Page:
8. Prepare for B&N: copy your Epub to a separate file, to prepare for formatting for B&N. Change the links to B&N. View your Epub file in Adobe Digital Editions. Be sure to check all the formats - go back to #5 to fix errors. (In particular, I often have to add non-breaking spaces –
to get the spacing to work correctly on Nooks.) If you own any Nooks, check your Epub there too. You can also upload to PubIt (B&N) and use the previewer there. Your Epub is now ready to load up to PubIt (Barnes & Noble).
9. You’re done. Have a beverage of your choice.
For Kobo – Take your B&N formatted Epub, change the links to Kobo, and you’re ready to upload.

For Apple - Heaven help you. You need a Mac (maybe), ISBNs, and a bunch of other steps. I’ll talk about this tomorrow (there’s a reason I call it Formatting: The Easy, The Hard, and the iTunes).
Susan Kaye Quinn is the author of the bestselling Mindjack Series, which includes three novels, three novellas, and a trailer. She’s currently writing a steampunk fantasy romance, just for kicks. When that’s out of her system, she has ambitious plans to embark on a series about the Singularity (the time when computers become more intelligent than humans) that should appeal to fans of the Mindjack novels. Or possibly play on Facebook all day. Could go either way.
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  1. Sibel Hodge says:

    Wow, thanks for sharing. I think I have formatting and HTML dyslexia! But for someone who doesn’t that’s a great guide :)

    • Fluency in HTML really is a headache saver, especially when you’re checking for errors. I’ve had friends format The Hard Way who didn’t dive into the HTML, but they ended up more frustrated.

  2. Tamara Ward says:

    Er, wow! You can put metadata into an ebook?! I never knew! I’ve always done the easy way formatting… you’re inspiring to step up! Thanks for this fantastic, detailed post!

    • You are most welcome! It’s a lot of steps and a lot of complexity, but I’ve had a few friends follow them and gain some new skills. Now they’re Formatting Ninjas! Hey! I should have used that as my post title. :)

  3. I’ve been using the easy way until now, but with Smashwords now taking direct upload .epub, perhaps I’ll try to fancy it up with Sigil? Metadata … an interesting carrot. Thanks for sharing!

    • I’ve had hit-n-miss luck with uploading epubs to Smash – some went through fine and some had indiscipherable upload problems. My suggestion is to try it but don’t rely on it.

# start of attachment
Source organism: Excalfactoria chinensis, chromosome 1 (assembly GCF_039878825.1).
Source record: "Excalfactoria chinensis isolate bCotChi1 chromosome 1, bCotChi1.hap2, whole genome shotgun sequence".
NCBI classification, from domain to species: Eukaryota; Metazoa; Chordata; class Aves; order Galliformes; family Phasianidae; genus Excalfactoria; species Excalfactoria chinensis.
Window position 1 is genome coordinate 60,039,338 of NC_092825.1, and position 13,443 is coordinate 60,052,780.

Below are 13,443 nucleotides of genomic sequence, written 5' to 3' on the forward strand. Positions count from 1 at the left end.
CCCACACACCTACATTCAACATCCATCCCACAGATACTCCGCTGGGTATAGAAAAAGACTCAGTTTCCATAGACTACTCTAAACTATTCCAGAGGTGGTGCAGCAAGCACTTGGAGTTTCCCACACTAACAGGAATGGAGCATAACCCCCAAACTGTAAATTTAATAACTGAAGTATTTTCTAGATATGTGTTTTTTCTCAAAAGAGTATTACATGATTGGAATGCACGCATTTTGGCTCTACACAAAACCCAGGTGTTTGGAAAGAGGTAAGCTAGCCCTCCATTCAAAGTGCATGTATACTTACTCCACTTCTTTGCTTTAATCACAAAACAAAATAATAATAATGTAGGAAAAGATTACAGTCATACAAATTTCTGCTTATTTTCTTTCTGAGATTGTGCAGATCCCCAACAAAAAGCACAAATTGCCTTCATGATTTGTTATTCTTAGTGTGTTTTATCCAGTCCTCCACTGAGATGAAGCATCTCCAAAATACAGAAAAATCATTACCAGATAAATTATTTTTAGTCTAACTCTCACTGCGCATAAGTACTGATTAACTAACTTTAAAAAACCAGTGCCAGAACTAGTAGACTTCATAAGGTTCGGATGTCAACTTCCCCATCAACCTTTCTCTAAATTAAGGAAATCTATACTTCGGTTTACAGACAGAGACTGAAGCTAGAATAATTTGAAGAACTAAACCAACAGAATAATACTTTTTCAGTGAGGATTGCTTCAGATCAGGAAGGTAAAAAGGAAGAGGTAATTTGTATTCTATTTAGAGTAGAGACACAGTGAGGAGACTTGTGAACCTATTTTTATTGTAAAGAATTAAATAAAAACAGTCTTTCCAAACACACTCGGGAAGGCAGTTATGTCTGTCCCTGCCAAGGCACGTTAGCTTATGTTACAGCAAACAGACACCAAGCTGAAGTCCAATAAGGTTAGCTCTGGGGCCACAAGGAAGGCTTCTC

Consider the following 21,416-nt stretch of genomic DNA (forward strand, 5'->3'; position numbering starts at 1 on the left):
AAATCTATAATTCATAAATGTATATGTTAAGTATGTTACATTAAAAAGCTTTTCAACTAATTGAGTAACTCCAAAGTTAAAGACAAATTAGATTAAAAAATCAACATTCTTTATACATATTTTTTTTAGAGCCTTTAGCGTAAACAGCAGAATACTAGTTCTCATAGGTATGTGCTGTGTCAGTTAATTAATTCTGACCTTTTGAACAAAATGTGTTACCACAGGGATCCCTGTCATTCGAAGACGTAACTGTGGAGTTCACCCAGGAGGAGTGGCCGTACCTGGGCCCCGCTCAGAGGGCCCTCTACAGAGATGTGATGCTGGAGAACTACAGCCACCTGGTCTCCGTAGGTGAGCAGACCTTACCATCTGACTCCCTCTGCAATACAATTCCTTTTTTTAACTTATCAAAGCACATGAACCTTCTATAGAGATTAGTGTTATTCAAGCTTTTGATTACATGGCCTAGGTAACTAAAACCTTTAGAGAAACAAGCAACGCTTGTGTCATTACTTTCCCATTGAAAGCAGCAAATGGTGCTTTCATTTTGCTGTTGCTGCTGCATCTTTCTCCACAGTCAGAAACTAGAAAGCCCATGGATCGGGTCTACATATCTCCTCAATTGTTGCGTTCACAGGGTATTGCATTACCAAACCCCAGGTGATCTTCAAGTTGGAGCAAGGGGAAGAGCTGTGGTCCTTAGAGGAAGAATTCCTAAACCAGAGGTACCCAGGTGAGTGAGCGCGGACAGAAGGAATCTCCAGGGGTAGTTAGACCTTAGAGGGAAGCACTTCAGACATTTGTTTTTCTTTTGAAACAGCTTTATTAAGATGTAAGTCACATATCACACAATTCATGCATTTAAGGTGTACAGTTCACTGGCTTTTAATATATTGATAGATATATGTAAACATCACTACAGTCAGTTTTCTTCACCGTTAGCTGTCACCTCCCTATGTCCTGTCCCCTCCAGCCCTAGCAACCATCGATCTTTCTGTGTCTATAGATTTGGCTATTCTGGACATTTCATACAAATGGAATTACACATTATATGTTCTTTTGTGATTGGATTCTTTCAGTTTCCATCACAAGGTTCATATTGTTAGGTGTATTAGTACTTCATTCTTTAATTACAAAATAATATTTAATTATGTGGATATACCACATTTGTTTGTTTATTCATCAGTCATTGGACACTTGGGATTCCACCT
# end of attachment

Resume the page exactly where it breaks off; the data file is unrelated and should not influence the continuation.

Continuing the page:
4. Great info! The metadata info is invaluable. Thanks for the informative post!

  5. PJ Sharon says:

    Holy smokes! Can I have that beverage now, please?

    I currently use the moderately easy way. My husband and I format my MS Word doc using the Smashwords style guide, then use Calibre to do the conversions to mobi and epub. I find that challenging enough without adding the html. issue. Since I don’t need fancy fonts or images at this point, I’ll probably keep the process as is (after four books, I’m finally getting the hang of it), but it’s nice to know how to do it if I want to step it up and get creative. I’ve avoided the upload to i-tunes, but my husband has a Mac and is encouraging me to do so. I think it’s time. Look forward to your next post. Thanks for the run-down!

    • I encourage you to upload to iTunes too! :) iTunes uploading is easier when you’ve mastered the Hard Way of formatting, but it’s not required, especially if you use Pages on your Mac.

  6. Jim Guigli says:

    I encourage you all to look at Jutoh software. It is inexpensive and allows you to EDIT your ebook. I found it easy to use, certainly easier than learning HTML.

  7. Monica Davis says:

    Susan, this is terrific info…thanks! I found HTML time-consuming, but not all that difficult once you get the hang of it.

  8. Joan Reeves says:

    Great series, Susan!

    I format directly in HTML for Kindle. Since I know how to do it, it’s actually easier for me than anything else I hear about including using Word file to Sigel, etc.

    For iTunes, I’ve had the fabulous Amy Atwell format my books for me since I don’t have a Mac.

    For Smashwords, I distribute through them only for the ones I can’t do directly, and I use a Word file. I’ve been tempted to use an epub file, but I haven’t seen a lot of success by those attempting that.

    Formatting isn’t nearly as hard as most people think. It’s just learning the idiosyncrasies of each platform.

  9. I’m keeping this series in mind for when I need to format. I’ve heard, though, that it’s easier to format with Scrivener than it is with Word, but I haven’t tried it out yet.

  10. Darlene says:

    I’ve formatted two books. And, no, it wasn’t any easier the second time around. I did it the hard way, because, like Susan, I like having the ability to quickly upload a new version if I want to make a change. Also, I used Smashwords for everything except Amazon. As far as I can tell, it’s been successful.

    • I’m glad you’ve had good luck with Smash. Unfortunately, I couldn’t get them to distribute several of my titles, even after a couple months, so I ended up going direct everywhere. Which is also nice when you want to change a price! Thanks for stopping by! :)